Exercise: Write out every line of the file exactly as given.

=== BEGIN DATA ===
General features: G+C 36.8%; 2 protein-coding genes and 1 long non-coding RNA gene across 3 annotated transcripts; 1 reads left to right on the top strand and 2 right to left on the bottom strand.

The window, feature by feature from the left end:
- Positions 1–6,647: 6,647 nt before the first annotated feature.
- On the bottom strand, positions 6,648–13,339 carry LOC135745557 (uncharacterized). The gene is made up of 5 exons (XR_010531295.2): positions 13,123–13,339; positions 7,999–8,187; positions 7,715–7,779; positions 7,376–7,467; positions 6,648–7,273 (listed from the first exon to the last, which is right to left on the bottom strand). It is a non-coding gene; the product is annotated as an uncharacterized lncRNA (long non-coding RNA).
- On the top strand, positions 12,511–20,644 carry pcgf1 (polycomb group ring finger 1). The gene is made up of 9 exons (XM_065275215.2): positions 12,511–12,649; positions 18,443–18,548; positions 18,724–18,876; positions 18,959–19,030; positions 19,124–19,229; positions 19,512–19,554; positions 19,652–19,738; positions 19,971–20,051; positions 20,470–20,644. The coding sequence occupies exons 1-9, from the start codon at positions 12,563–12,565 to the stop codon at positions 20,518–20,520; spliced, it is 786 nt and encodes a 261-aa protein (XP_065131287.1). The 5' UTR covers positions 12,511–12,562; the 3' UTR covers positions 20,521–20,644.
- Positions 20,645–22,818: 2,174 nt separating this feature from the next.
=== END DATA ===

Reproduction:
General features: G+C 36.8%; 2 protein-coding genes and 1 long non-coding RNA gene across 3 annotated transcripts; 1 reads left to right on the top strand and 2 right to left on the bottom strand.

The window, feature by feature from the left end:
- Positions 1–6,647: 6,647 nt before the first annotated feature.
- On the bottom strand, positions 6,648–13,339 carry LOC135745557 (uncharacterized). The gene is made up of 5 exons (XR_010531295.2): positions 13,123–13,339; positions 7,999–8,187; positions 7,715–7,779; positions 7,376–7,467; positions 6,648–7,273 (listed from the first exon to the last, which is right to left on the bottom strand). It is a non-coding gene; the product is annotated as an uncharacterized lncRNA (long non-coding RNA).
- On the top strand, positions 12,511–20,644 carry pcgf1 (polycomb group ring finger 1). The gene is made up of 9 exons (XM_065275215.2): positions 12,511–12,649; positions 18,443–18,548; positions 18,724–18,876; positions 18,959–19,030; positions 19,124–19,229; positions 19,512–19,554; positions 19,652–19,738; positions 19,971–20,051; positions 20,470–20,644. The coding sequence occupies exons 1-9, from the start codon at positions 12,563–12,565 to the stop codon at positions 20,518–20,520; spliced, it is 786 nt and encodes a 261-aa protein (XP_065131287.1). The 5' UTR covers positions 12,511–12,562; the 3' UTR covers positions 20,521–20,644.
- Positions 20,645–22,818: 2,174 nt separating this feature from the next.